Pallister told a press conference that tougher rules were needed to stem the rising tide of COVID-19 cases, but hopes they are only needed for a few weeks. “They are necessary so that we can make sure that we do not allow ourselves to place an additional burden on our health care system that we cannot bear,” he said.
“To be on the safe side, later in the day, [Chief Provincial Public Health Officer] Dr. [Brent] Roussin will announce additional restrictions that will take effect immediately. ”
Roussin’s press conference is scheduled for 6 p.m. CT.
Doubling of fines
Pallister also targeted those who rejected Manitoba’s COVID-19 public health orders on Friday.
After berating people who refuse to play by the rules – and those who oppose public health officials – he announced a doubling of fines for repeat offenders.
This means that individuals can face fines of $ 2,592 for various offenses, while fines for businesses could climb to $ 10,000.
And those who repeatedly refuse to wear masks in public can receive $ 596.
“The vast majority of Manitobans follow the fundamentals, they follow the rules. Thank you for doing it and keep doing it, ”said Mr. Pallister.
“But there is a small, selfish minority of people who are not doing their part. And in doing so, they put their health and that of others at risk. “
Pallister also announced a doubling of default payment fees for those who fail to pay fines on time.
According to recent data, about 90% of the money from fines related to the pandemic in Manitoba has yet to be paid.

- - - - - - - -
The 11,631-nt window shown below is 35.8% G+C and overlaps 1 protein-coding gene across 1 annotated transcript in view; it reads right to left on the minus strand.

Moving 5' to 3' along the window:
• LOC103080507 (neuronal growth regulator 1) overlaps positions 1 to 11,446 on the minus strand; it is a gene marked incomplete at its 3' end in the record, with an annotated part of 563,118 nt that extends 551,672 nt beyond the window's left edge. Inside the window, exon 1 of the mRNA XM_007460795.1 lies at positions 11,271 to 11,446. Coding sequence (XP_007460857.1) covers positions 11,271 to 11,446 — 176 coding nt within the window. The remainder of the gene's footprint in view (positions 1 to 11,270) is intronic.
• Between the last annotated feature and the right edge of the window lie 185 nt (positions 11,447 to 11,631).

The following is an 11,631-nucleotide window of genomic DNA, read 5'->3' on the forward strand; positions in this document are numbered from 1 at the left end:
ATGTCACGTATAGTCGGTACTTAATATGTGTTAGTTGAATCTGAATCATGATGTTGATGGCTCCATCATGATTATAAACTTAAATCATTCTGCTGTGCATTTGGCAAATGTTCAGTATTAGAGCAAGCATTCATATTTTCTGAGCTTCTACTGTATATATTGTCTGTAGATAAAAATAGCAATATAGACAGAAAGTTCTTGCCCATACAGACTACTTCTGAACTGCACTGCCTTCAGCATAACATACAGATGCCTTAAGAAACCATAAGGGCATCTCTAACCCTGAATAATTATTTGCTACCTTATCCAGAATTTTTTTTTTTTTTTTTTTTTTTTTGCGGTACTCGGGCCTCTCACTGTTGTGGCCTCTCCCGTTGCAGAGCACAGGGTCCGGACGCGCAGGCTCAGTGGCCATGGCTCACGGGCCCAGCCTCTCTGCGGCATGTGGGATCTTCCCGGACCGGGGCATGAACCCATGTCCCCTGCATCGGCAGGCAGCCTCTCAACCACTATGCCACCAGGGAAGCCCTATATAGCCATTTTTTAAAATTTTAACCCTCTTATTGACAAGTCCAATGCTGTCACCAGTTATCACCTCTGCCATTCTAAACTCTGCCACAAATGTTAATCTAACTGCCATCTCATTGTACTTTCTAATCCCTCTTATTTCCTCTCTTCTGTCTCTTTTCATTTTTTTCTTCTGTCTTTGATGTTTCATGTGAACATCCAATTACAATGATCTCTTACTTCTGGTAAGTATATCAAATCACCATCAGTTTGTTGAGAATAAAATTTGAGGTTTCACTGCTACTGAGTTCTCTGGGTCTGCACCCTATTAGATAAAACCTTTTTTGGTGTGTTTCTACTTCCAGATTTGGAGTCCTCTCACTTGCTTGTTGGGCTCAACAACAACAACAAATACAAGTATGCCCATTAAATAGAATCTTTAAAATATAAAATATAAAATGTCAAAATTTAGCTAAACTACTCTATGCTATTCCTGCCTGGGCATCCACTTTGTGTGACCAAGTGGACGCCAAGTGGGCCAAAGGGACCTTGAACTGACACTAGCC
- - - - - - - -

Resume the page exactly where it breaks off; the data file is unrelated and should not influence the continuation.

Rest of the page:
Pallister promised this would be taken care of through strict measures.
“I tell these people that you will pay your fine. And if you don’t, you won’t be driving your car. We will not issue you a driver’s license. You can put your car on blocks and you can go there until you pay your fine, ”he said.
“And if you don’t drive, we’ll top up your paycheck.” You will pay.
“It is important that you understand this clearly. Your behavior is a danger to you, but it is above all a danger to others.
He then urged people to keep the rules in mind this Mother’s Day weekend. This does not include any visit to anyone at their private residence.
“Give your mother flowers, not COVID,” he says.
COVID-19 sick leave
Pallister also announced a new pandemic sick leave benefit to close the gap between federal assistance and current provincial programs.
Employers will receive $ 600 per employee to cover up to five full days of sick leave related to COVID-19, he said at the press conference on Friday morning. Sick days should not be taken consecutively.
Sick leave can be taken for COVID-19 screening, vaccination appointments, vaccination side effects, self-isolation after a positive test, or caring for a loved one in the hospital. one of those circumstances.
Many Canadian provinces have faced growing calls to offer paid leave to people who show COVID-like symptoms but have not tested positive.
Doctors and nurses, public health officials, mayors, unions, economists and professional organizations have all expressed support for a leave to ensure workers stay home if they are sick and to help reduce the transmission of COVID-19 in the workplace.
Across Canada, only about 42 percent of employed adults have access to paid sick leave days, according to the Manitoba Federation of Labor.
The Yukon created a paid sick leave program to fight the pandemic over a year ago, and the idea is being explored in British Columbia.
This week, under pressure to control workplace transmission in COVID-19 hotspots in and around Toronto, Ontario announced it would fund a temporary paid vacation program to cover three sick days.
So far, Pallister has repeatedly called on Prime Minister Justin Trudeau to develop a national agenda.
Asked by reporters on Friday that his delay in instituting sick leave contributed to the third wave of COVID-19 cases in Manitoba, Pallister again accused the federal government of failing to provide a best program.